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Successful golf course kiwi release

Successful golf course kiwi release

DOC kiwi handler Jeremy Guillotell with the kiwi before release.

Two central North Island conservation projects are financially better off following the 14th annual NZPGA Senior Charity Championship held recently at the Wairakei Golf + Sanctuary.

The three-day NZPGA event and auction helped raise $60,000 which has been split evenly between Project Tongariro and the NZ Men’s Health Trust.

Auctioneer John Hart encouraged golfers to bid generously for a range of exclusive experiences on offer including some unique conservation adventures.

In addition, the event saw the release of another kiwi into the Wairakei Golf + Sanctuary. The 180 hectare pest-free property has been home to several juvenile kiwi over the last 12 months where they live until they are a safe weight, around 1kg, at which time they are released back into their native habitat.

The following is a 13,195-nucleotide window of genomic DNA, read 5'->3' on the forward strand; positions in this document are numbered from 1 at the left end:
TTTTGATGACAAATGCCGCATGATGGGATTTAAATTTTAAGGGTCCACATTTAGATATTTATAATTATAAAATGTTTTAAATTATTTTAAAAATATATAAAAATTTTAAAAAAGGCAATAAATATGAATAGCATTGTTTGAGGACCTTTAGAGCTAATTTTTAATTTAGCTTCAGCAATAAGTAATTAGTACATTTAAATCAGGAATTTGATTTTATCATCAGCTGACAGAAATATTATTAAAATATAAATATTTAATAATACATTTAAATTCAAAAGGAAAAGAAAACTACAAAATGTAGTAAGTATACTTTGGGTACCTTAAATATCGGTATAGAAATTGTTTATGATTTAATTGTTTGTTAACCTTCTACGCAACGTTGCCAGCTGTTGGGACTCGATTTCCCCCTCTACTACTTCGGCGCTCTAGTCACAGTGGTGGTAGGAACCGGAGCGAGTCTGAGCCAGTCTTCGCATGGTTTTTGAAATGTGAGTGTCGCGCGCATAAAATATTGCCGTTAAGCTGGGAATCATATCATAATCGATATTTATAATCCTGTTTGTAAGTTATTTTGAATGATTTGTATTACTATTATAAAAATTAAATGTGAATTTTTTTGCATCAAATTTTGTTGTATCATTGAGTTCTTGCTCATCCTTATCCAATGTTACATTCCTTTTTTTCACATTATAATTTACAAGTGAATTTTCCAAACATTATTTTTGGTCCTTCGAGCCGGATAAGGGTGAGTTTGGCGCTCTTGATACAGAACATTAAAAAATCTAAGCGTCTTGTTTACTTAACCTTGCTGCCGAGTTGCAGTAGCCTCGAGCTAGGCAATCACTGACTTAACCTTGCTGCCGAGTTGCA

Project Tongariro will use the funds to assist two of its flagship conservation projects that they manage in partnership with the Department of Conservation.

Restoring Rotopounamu, which aims to restore 600 hectares of native bush in Tongariro National Park is a showcase campaign for Project Tongariro and DOC. Now in its tenth year, the project is showing astonishing results.

“Over the last ten years, we’ve primarily concentrated on reducing the numbers of rodent pests in the area” says Project Tongariro president, Paul Green. “Now there is evidence of an abundance of native bird life back in the bush.”

“We are most grateful to Gary Lane and proud to be a recipient of their fundraising event. The success at Rotopounamu shows what can be accomplished with time and adequate resources.”

A new project, Greening Taupō, is about to be launched and will also benefit from Wairakei Golf + Sanctuary’s generosity. Project Tongariro is leading the campaign to extend the conservation efforts at Wairakei Golf + Sanctuary beyond the pest-proof fence and into the surrounding community. Greening Taupo hopes to see the Taupo community planting at least 250,000 plants in and around the area within five years.

-Ends-

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